Montreal – The federal government’s new Canadian Dental Care Plan is a significant step forward in reforming dental care and one of the biggest expansions of medicare in 50 years. However, the authors of a study published by the Institute for Research on Public Policy argue the “payer-of last-resort model” the government has chosen to implement the plan falls short of providing equitable access to primary and preventive dental care.
The government pledged $13 billion over five years in the 2023 budget to provide dental care to Canadian families without private dental insurance whose income is less than $90,000 a year. The plan is being rolled out in phases: coverage was extended first to children under 12 years old at the end of 2022; children under 18 years old, seniors and those with disabilities will receive coverage by the of 2023; and then all families that meet the income threshold by the end of 2025.
Colleen M. Flood, the report’s lead author and the incoming dean of the Faculty of Law at Queen’s University, and her co-authors identify four broad policy goals that should guide future dental care reform: universality, fairness, accessibility and accountability. And they weigh the pros and cons of six possible options for achieving these goals – including cash payments, refundable tax credits and transfers to the provinces and territories.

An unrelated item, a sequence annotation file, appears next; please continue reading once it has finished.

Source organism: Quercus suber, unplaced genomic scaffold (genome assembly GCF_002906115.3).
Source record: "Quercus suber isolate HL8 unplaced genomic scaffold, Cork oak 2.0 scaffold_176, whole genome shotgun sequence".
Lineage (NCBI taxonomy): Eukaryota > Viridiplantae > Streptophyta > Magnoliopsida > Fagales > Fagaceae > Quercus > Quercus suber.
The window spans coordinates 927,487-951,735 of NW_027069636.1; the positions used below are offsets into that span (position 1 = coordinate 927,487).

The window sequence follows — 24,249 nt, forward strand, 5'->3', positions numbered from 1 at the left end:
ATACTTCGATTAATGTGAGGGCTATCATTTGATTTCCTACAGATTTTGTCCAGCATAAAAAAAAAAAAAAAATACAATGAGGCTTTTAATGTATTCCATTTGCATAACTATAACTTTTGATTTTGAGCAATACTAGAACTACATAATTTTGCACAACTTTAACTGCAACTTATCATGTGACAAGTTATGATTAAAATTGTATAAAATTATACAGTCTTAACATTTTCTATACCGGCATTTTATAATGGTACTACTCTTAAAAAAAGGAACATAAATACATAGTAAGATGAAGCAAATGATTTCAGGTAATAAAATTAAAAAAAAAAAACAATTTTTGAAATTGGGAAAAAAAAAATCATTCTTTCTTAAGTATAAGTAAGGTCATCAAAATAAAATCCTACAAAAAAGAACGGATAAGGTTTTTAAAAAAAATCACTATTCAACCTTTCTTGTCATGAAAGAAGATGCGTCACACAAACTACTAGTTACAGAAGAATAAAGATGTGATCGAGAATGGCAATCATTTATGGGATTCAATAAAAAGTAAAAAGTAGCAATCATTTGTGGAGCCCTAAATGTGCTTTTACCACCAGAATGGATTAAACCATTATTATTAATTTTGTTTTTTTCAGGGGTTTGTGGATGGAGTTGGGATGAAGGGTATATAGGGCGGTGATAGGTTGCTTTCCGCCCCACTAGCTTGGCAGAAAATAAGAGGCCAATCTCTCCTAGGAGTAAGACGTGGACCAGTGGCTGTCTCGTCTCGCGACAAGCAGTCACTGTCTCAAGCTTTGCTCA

They argue that federal, provincial and territorial governments should work together to create an arm’s-length agency that would be federally funded and empowered to regulate issues such as user charges and extra-billing. The agency would also be tasked with collecting data on oral health to monitor accessibility, use and quality of care.
This would avoid intergovernmental squabbles over the constitutional division of powers and would be the most effective and efficient way to achieve broad coverage, the report concludes.
“Canada has an opportunity to revolutionize its dental care system and provide equitable access to quality care to everyone in Canada,” said Flood. “With a strong evidence base, Canada will be able to build a better dental care program that not only provides universal coverage, but also ensures that care is received by those who need it most.”
Toward a Universal Dental Care Plan: Policy Options for Canada can be downloaded from the IRPP’s website (irpp.org).
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